(Guest contributor Susan Grunder is back, with a beautiful reflection that invites us to think about our dependencies and about God. So perfect for this point in Lent.) This morning I found myself in a semi-dark kitchen grinding coffee beans. I hate having to grind the beans in the morning (my apologies to all of coffee purists who might be reading). But not having my half-caf in the morning would certainly be worse—for me and for all those around me. This is a first world problem, I know. I have the luxury of fresh coffee beans, clean running water, electricity to light the pre-dawn darkness of my cozy kitchen, and the time to reflect on my coffee addiction.
As a younger woman, coffee wasn’t my drug. I was a Diet Coke girl. In college I could roll out of bed, grab a “DC” and head to class. I’m pretty sure that if I had cut myself during my young adult years, I might have bled Diet Coke, not real, human blood. Diet Coke was my addiction of choice until my first pregnancy. In one fell swoop, all caffeine and artificial sweeteners were instantly removed from my diet. Woe to my poor husband during those first few days without my fix. I hadn’t really considered myself “dependent” or “addicted” to either caffeine or artificial sweeteners. It became readily apparent that I had become dependent upon both and felt their absence. My body “leaned” on them. My daily routine included regular opportunities for fixes that had to be worked around and re-invented or adapted. (Seltzer water is NOT the same as Diet Coke—just in case you were wondering.)
I considered all of this as I waited for my freshly ground coffee to brew. My musings led me to wonder about what other things I’m addicted to or dependent upon. How those addictions or dependencies started with a simple habit. In college, Diet Coke was ubiquitous. Everyone drank it. It was so readily available and so portable. As a parent of small children, coffee was more “grown up,” also readily available, and–thanks to Starbucks and cute, independent coffee shops—sweet, desirable and social. But mostly it came down to habit. I am now a coffee drinker. It started as a habit. It has become part of my identity.
During Lent, we have the opportunity to reboot, reexamine, and reimagine our habits. We can look and see if our habits have become addictions. Do these addictions distract us or tear us down? Let’s face it, caffeine addiction can’t compare to some of the addictions that afflict so many—drugs, alcohol, tobacco, pornography. Professional help, love, support, and true grace are needed to overcome these addictions. But our lesser addictions can weigh us down and pull us away from what is important—our faith, our families, our friendships.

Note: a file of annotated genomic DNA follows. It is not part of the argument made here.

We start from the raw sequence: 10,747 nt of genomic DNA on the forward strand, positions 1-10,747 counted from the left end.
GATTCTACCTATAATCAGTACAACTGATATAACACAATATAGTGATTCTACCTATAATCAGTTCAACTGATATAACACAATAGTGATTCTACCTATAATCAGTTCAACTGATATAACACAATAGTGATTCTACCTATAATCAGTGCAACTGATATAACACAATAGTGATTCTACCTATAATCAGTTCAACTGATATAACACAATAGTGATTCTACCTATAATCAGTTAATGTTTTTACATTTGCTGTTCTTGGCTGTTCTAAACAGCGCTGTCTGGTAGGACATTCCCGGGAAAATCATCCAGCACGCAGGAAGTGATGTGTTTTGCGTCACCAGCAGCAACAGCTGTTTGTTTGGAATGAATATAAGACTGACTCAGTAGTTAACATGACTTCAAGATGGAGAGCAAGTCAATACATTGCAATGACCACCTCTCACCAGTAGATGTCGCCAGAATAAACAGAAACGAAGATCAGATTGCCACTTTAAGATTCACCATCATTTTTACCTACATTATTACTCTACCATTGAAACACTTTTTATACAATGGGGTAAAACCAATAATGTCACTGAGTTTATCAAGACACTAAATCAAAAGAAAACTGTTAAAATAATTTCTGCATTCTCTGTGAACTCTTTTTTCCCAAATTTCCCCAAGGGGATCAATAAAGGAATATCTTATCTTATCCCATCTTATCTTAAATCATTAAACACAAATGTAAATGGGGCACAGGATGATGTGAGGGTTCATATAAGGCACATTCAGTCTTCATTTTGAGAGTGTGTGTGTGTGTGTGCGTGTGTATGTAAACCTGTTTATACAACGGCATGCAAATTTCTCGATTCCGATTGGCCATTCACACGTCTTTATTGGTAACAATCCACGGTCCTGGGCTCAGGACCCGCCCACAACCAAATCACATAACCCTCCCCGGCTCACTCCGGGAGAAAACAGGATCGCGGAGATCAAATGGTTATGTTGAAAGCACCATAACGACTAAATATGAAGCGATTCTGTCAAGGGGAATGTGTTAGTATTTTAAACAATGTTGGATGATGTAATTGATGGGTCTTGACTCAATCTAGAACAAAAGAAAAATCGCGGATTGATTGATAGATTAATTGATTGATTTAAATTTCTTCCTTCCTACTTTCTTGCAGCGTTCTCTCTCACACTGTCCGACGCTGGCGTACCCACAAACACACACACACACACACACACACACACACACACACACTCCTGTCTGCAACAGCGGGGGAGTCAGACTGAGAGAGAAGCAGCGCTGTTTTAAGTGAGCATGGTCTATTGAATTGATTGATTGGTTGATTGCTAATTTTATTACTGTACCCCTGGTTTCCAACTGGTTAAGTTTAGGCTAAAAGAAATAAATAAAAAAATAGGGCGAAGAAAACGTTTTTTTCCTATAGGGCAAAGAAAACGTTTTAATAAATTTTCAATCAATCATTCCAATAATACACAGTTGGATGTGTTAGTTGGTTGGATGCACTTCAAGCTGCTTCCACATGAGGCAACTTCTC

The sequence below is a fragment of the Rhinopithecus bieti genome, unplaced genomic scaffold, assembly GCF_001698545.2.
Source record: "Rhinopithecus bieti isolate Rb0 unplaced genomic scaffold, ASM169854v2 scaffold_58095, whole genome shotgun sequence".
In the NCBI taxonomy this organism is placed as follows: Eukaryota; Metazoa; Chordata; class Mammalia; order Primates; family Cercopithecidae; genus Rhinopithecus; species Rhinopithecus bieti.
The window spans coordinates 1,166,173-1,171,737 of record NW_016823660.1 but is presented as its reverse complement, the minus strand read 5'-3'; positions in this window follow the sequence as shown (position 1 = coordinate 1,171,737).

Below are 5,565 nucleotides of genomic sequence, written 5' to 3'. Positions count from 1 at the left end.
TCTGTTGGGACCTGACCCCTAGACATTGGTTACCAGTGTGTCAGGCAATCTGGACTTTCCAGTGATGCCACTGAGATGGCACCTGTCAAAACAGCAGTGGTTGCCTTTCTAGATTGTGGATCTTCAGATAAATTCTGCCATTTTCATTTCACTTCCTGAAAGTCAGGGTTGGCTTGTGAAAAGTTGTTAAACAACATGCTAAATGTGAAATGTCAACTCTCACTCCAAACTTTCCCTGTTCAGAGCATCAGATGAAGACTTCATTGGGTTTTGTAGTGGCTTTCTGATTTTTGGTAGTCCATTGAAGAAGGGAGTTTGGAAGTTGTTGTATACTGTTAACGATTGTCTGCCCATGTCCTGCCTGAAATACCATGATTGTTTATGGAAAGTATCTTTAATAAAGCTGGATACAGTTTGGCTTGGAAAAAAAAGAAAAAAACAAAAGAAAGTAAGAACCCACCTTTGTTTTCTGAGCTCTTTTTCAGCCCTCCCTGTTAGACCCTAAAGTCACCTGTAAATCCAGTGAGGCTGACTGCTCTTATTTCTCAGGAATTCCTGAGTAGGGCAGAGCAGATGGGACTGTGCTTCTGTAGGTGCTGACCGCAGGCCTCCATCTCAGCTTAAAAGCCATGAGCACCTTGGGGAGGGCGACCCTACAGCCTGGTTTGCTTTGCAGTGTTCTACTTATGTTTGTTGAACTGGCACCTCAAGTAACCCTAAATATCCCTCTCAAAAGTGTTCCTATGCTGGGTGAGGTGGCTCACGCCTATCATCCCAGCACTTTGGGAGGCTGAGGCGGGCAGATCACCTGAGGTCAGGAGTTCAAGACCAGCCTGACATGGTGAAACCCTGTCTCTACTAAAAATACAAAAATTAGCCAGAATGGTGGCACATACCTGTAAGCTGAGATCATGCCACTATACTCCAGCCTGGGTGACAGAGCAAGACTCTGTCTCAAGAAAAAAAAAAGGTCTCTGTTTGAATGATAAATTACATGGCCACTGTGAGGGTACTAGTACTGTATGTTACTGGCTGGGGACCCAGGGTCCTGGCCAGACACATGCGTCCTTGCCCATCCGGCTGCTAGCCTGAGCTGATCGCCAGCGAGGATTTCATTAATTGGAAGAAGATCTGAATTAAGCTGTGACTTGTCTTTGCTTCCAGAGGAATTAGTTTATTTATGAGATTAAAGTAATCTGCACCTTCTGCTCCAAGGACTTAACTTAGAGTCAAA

Lent also gives us a chance to look for addictions that empower us and build us up. This year, I gave up listening to the radio in the car. (Only when I’m by myself. My teenager would never forgive me if I imposed radio silence across the board. After all, this is my chosen penitential act, not hers.) The time during my daily commute (30 minutes each way, on average) is now spent in prayer and reflection. This is a new “habit” for me. My hope is that, like my Diet Coke and coffee habits, prayer will become an addiction. For the most part, I think that it is working. If nothing else, I’m certainly swearing at other crazy drivers less than I was. This habit is also helping me to become more conscious of the God’s grace in my life. I start my morning behind the wheel with what could only be called a “litany of thankfulness.” I also feel more connected to the people in my life who are in need of prayer. How often have I told someone that I am thinking and praying for them, and then have promptly forgotten that promise? This habit erases that amnesia. Unlike with my caffeine addiction, I am consciously cultivating a prayer addiction. I want to become dependent upon my time with God.